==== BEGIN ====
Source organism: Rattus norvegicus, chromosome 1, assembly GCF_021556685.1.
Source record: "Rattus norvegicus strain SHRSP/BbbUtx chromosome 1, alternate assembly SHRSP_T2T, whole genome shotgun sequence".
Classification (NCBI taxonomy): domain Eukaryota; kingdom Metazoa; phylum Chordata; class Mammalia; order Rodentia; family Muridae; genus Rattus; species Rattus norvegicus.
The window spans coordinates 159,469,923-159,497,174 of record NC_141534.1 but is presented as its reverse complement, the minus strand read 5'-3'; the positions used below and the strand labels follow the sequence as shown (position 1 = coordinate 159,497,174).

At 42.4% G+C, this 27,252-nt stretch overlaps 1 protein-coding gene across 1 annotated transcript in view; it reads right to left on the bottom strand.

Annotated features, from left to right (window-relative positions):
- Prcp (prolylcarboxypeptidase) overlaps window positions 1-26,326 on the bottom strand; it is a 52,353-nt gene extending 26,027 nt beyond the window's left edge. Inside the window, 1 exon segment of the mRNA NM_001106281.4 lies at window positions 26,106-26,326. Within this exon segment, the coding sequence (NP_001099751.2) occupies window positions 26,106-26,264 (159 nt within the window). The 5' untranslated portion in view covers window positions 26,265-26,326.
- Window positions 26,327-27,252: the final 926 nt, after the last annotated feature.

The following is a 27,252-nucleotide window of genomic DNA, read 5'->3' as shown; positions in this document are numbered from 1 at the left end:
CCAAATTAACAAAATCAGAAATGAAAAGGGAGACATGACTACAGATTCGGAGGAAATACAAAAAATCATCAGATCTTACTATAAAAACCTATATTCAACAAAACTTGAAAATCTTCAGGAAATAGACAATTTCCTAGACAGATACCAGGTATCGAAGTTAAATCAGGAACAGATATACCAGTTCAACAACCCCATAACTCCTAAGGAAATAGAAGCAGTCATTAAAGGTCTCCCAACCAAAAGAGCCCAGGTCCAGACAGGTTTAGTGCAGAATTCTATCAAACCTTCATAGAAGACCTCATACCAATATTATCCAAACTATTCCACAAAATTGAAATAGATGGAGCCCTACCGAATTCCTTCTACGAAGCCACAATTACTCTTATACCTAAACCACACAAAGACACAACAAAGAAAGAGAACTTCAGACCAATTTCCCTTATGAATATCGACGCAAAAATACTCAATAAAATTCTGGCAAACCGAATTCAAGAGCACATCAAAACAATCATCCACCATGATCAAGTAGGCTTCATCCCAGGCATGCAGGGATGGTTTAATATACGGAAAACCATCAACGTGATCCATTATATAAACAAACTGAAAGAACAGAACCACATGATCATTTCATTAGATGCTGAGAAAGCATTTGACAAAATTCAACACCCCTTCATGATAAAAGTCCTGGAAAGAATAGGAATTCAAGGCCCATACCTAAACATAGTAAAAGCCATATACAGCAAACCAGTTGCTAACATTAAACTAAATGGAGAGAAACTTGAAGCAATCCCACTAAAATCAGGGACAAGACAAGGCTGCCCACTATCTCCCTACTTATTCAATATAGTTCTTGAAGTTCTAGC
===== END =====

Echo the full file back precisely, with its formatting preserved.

Source organism: Rattus norvegicus, chromosome 1, assembly GCF_021556685.1.
Source record: "Rattus norvegicus strain SHRSP/BbbUtx chromosome 1, alternate assembly SHRSP_T2T, whole genome shotgun sequence".
Classification (NCBI taxonomy): domain Eukaryota; kingdom Metazoa; phylum Chordata; class Mammalia; order Rodentia; family Muridae; genus Rattus; species Rattus norvegicus.
The window spans coordinates 159,469,923-159,497,174 of record NC_141534.1 but is presented as its reverse complement, the minus strand read 5'-3'; the positions used below and the strand labels follow the sequence as shown (position 1 = coordinate 159,497,174).

At 42.4% G+C, this 27,252-nt stretch overlaps 1 protein-coding gene across 1 annotated transcript in view; it reads right to left on the bottom strand.

Annotated features, from left to right (window-relative positions):
- Prcp (prolylcarboxypeptidase) overlaps window positions 1-26,326 on the bottom strand; it is a 52,353-nt gene extending 26,027 nt beyond the window's left edge. Inside the window, 1 exon segment of the mRNA NM_001106281.4 lies at window positions 26,106-26,326. Within this exon segment, the coding sequence (NP_001099751.2) occupies window positions 26,106-26,264 (159 nt within the window). The 5' untranslated portion in view covers window positions 26,265-26,326.
- Window positions 26,327-27,252: the final 926 nt, after the last annotated feature.

The following is a 27,252-nucleotide window of genomic DNA, read 5'->3' as shown; positions in this document are numbered from 1 at the left end:
CCAAATTAACAAAATCAGAAATGAAAAGGGAGACATGACTACAGATTCGGAGGAAATACAAAAAATCATCAGATCTTACTATAAAAACCTATATTCAACAAAACTTGAAAATCTTCAGGAAATAGACAATTTCCTAGACAGATACCAGGTATCGAAGTTAAATCAGGAACAGATATACCAGTTCAACAACCCCATAACTCCTAAGGAAATAGAAGCAGTCATTAAAGGTCTCCCAACCAAAAGAGCCCAGGTCCAGACAGGTTTAGTGCAGAATTCTATCAAACCTTCATAGAAGACCTCATACCAATATTATCCAAACTATTCCACAAAATTGAAATAGATGGAGCCCTACCGAATTCCTTCTACGAAGCCACAATTACTCTTATACCTAAACCACACAAAGACACAACAAAGAAAGAGAACTTCAGACCAATTTCCCTTATGAATATCGACGCAAAAATACTCAATAAAATTCTGGCAAACCGAATTCAAGAGCACATCAAAACAATCATCCACCATGATCAAGTAGGCTTCATCCCAGGCATGCAGGGATGGTTTAATATACGGAAAACCATCAACGTGATCCATTATATAAACAAACTGAAAGAACAGAACCACATGATCATTTCATTAGATGCTGAGAAAGCATTTGACAAAATTCAACACCCCTTCATGATAAAAGTCCTGGAAAGAATAGGAATTCAAGGCCCATACCTAAACATAGTAAAAGCCATATACAGCAAACCAGTTGCTAACATTAAACTAAATGGAGAGAAACTTGAAGCAATCCCACTAAAATCAGGGACAAGACAAGGCTGCCCACTATCTCCCTACTTATTCAATATAGTTCTTGAAGTTCTAGC